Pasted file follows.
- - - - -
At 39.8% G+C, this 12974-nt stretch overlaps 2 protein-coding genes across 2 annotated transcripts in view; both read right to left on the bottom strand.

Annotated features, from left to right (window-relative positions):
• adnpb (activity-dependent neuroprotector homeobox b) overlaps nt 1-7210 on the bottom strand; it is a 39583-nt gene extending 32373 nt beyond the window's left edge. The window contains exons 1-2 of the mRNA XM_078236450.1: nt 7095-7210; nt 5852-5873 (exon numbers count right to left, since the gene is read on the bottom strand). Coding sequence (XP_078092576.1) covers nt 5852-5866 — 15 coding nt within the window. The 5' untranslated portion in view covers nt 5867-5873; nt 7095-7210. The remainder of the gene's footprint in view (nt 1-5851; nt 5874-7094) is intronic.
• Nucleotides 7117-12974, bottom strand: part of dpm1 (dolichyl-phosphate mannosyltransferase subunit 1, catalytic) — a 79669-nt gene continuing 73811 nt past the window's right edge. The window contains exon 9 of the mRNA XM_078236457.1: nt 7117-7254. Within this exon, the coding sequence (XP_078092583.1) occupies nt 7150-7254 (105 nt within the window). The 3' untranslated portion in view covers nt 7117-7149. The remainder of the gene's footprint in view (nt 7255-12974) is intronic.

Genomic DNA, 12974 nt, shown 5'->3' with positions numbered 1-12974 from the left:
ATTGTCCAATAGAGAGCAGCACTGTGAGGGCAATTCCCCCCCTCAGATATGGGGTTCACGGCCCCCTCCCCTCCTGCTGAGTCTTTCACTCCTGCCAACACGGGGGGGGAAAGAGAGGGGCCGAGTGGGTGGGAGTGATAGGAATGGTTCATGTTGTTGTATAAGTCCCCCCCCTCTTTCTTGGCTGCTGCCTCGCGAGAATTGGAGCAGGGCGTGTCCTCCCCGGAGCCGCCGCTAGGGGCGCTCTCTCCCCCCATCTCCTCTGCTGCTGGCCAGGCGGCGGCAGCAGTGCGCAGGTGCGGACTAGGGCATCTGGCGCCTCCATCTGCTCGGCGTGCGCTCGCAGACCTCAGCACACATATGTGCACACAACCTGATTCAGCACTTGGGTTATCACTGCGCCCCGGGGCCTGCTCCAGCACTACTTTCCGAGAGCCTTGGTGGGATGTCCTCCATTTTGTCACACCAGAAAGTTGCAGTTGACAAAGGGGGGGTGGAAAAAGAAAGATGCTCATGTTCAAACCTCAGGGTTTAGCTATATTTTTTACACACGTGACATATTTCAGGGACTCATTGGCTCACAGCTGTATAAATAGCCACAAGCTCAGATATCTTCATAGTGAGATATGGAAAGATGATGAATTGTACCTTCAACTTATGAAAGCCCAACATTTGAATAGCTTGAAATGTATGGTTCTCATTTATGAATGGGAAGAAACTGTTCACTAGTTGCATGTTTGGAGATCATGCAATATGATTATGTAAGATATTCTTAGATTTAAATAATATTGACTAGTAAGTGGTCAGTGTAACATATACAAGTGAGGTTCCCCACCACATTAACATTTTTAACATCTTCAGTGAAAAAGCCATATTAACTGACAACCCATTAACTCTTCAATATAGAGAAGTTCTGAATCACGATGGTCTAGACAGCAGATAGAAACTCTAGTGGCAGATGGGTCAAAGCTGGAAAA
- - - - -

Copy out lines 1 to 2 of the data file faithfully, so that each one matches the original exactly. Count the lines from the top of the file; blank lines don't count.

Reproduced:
At 39.8% G+C, this 12974-nt stretch overlaps 2 protein-coding genes across 2 annotated transcripts in view; both read right to left on the bottom strand.

Annotated features, from left to right (window-relative positions):